“Well, thank you very much,” the driver said. He didn’t turn it down like a lot of people would. He just put the money in his pocket, nodded his head and went back to his car.

“Nice to meet you,” the passenger said. He took us all in, but he was really talking to Delia.

They got back in their car and drove off, the passenger hanging out his window to give Delia the eye. We got back in the car, where Sally was still sniffling.

“I asked those guys, they said there wasn’t any monster around here,” I said to her. “Delia was just being mean, as usual.”

Delia leaned over and put her face up to mine. “Why don’t you mind your own business,” she hissed at me.

“It is my business whether there’s a monster roaming around,” I said. “’Specially if it’s gonna eat my little sister.”

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Sally started to cry again and I realized I probably shouldn’t have said that. “I wanna get up front with you, momma!” she said.

“C’mere, sweetie,” mom said, and Sally climbed over the front seat. “You’re tired. You’ve had a long day.”

We rode on into the darkening sky, Delia looking out her window like she was bored and disgusted with us all, scratchy sounds coming out of the radio.

“Can you try and get the Cardinals game?” I asked my dad, and he turned the dial until he found it.

 

Ask the Wedding Lady

The day of your wedding should be the happiest day of your life, or at least the day of your first wedding. But the customs, folkways and by-laws of matrimony are so darned confusing, it is easy to “slip up,” with disastrous consequences. Ms. Wedding Lady is here to help sort it all out.

Dear Wedding Lady:

Six years ago my sister Nae Ann got “married” to “Chick” Johnson, whose dad owns the Jiffy Lube franchise out on south 65. I use “quotes” (around “married,” not “Chick”–that is his nickname) to indicate my problem.

We went along with Nae Ann and Chick’s little “charade” for many years, then they announced last summer they were getting divorced. He moved out of the trailer, and along about November I asked mom “How come there was never no divorce notice in the paper?”

Turns out Nae Ann and Chick were never married, just cohabitating until they got past the 7-year common law marriage limit, all to save $40 on the justice of the peace! That is Chick for you–he is a former “carney” who will order a cup of hot water for a nickel at a restaurant, then put little packs of ketchup in it to make tomato soup.

My question is this. Sue Ellen–that’s my wife–and I went all out and bought the newlyweds the 6 and a half quart ceramic Crock Pot with the “dancing vegetables” trim. Since Nae Ann and Chick never legally “tied the knot,” don’t we have a right to get it back?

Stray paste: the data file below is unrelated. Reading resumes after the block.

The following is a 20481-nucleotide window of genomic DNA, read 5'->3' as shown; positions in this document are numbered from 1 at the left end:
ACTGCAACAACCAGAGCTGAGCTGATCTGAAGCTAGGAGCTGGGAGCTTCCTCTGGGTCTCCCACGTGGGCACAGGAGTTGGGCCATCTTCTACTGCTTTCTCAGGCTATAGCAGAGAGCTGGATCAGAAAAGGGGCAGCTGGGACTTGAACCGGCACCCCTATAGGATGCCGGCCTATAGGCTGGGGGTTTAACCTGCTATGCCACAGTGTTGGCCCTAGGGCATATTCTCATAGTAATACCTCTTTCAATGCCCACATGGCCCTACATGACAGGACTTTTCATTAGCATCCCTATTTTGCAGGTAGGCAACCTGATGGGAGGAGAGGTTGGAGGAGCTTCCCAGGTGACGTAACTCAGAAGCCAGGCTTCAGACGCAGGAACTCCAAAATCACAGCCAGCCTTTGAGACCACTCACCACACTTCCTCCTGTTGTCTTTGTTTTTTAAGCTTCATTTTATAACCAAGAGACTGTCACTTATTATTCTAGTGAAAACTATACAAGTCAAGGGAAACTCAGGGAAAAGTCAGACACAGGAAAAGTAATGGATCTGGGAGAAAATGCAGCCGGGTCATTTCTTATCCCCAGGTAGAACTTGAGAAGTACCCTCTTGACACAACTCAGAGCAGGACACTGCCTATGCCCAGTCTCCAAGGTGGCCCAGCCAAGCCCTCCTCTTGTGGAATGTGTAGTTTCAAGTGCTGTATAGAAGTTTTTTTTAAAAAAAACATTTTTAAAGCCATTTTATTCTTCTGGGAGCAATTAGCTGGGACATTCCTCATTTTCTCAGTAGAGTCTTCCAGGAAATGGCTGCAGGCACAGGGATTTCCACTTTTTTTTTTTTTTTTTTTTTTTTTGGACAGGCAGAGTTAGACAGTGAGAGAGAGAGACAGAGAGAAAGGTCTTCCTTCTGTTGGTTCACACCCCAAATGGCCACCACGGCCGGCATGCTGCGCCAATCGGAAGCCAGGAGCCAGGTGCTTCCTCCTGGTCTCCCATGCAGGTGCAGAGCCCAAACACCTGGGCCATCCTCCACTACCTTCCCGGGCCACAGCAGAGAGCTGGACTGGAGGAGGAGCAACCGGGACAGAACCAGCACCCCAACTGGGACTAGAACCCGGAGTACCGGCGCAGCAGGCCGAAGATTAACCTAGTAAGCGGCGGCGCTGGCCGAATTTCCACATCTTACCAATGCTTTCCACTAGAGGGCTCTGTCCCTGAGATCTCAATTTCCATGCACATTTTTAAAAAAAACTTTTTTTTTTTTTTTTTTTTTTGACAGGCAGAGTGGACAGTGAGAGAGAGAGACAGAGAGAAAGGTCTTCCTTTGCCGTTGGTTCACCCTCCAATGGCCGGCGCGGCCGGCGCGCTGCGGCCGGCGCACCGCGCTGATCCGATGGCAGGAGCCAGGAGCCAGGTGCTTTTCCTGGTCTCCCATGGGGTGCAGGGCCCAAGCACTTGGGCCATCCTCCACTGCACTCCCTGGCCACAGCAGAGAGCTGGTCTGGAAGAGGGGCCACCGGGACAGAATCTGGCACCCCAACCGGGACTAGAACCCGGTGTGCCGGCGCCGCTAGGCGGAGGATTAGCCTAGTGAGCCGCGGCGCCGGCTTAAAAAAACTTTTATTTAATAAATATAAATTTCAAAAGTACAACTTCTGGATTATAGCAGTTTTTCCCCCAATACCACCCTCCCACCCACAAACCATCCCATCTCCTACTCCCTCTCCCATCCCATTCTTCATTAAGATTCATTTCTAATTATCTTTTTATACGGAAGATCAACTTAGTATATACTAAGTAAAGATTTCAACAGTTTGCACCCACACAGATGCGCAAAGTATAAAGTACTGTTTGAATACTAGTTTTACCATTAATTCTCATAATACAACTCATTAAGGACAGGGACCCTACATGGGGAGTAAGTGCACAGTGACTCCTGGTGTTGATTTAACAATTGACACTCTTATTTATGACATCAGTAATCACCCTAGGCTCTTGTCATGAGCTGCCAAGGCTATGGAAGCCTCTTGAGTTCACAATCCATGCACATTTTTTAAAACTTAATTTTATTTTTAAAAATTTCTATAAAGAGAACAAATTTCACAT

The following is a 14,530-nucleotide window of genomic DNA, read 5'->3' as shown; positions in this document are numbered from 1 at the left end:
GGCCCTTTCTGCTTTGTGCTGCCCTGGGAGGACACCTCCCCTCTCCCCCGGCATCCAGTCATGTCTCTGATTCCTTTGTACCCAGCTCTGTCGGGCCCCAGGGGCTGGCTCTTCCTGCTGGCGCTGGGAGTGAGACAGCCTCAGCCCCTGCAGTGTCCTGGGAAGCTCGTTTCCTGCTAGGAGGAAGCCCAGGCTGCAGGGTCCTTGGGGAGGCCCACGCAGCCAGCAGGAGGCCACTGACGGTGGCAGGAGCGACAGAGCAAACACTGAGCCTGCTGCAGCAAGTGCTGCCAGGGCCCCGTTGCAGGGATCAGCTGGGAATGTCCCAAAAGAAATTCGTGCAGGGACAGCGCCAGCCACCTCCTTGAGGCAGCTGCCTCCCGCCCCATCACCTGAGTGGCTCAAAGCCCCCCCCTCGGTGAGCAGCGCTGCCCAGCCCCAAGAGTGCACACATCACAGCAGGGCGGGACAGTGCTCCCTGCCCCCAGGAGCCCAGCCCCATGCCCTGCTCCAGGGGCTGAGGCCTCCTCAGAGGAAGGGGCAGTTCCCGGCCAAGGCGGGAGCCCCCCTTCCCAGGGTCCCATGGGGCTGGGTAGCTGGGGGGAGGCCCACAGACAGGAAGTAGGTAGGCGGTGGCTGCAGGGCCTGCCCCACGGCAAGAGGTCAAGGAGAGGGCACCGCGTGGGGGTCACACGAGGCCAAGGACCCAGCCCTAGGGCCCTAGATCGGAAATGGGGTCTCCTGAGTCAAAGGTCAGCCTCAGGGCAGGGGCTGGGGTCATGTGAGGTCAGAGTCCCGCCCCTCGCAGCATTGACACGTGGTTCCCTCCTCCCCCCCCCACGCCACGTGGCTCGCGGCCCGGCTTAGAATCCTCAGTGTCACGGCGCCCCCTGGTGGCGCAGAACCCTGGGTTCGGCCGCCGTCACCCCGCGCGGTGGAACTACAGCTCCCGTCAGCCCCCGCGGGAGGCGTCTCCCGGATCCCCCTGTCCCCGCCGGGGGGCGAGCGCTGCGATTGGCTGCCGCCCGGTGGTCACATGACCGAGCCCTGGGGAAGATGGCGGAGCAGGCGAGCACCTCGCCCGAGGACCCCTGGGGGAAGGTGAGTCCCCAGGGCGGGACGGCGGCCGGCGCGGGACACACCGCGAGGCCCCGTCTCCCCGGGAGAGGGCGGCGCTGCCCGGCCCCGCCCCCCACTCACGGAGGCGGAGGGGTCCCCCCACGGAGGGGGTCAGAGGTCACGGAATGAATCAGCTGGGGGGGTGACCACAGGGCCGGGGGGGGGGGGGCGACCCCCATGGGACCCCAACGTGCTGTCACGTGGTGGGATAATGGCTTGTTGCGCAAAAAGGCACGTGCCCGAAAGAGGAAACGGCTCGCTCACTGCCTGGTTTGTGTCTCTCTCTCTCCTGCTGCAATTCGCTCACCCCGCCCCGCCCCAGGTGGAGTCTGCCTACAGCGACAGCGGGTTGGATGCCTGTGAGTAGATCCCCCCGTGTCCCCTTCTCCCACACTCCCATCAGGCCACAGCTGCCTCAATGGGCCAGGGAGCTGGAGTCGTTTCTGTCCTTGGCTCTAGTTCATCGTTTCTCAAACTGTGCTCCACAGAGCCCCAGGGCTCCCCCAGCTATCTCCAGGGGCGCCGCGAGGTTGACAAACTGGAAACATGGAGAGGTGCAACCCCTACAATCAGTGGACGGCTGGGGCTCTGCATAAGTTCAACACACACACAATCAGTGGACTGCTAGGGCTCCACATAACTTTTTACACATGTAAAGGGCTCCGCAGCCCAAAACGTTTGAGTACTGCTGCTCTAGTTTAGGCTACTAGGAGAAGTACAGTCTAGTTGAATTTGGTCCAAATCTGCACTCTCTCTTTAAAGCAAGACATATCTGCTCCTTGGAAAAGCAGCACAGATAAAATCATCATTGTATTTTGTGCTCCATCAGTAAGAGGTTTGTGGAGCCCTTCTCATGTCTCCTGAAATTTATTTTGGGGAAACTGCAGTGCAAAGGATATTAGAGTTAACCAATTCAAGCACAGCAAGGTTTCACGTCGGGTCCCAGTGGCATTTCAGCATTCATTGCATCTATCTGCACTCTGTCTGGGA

Duane D. Bohammer, Smithton MO

 

Dear Duane:

First, let’s work on your anger. Sure you are upset, but in the great scheme of things, won’t that Crock Pot bring happiness to Nae Ann as she tries to cope with her loss–or gain?  Rather than focus on Chick’s perfidy, why not join Nae Ann for a Quik ‘n Easy Chicken Pot Stew–the recipe is in the instruction manual, if she didn’t throw it out. You’ll find that with the larger six and a half quart size, the stew won’t stick to the sides and burn.


“Lowell, we have enough official NHL Penguins gear!”

 

Dear Wedding Lady:

My fiance Lowell is a die-hard Pittsburgh Penguins fan. He lives, breathes and eats Penguins. He doesn’t really eat them, you know what I mean. He actually prefers steak.

Anyway, we have been talking about a number of “themes” for our upcoming wedding, including “Hawaiian Luau” and “Evening in Paris,” but Lowell is insistent we make it a black-and-white Penguin theme. He thinks he can get somebody from the team to come if he tells the community relations department we’re a charity.


Sidney Crosby: Forget it, you’ll never get him to come.

I know there is a certain similarity between the Penguins colors and men’s tuxedos and a white wedding gown and the ice and snow of the South Pole and all that, but do you really think that is enough to change a whole ceremony that goes back many centuries?

Trudy Birks, Wilkes-Barre, PA

 

Dear Trudy:

I agree, Lowell has gone way “over the top” on this one. Many contemporary couples express their individuality by a “theme” wedding, but don’t drag a losing team that has only won five Stanley Cups into your bridesmaids’ dress planning! Why don’t you suggest, over a candlelight dinner, that Lowell switch his allegiance to the Montreal Canadians, the most successful NHL franchise ever, with their bleu-blanc-rouge color scheme to work with!

Dear Wedding Lady: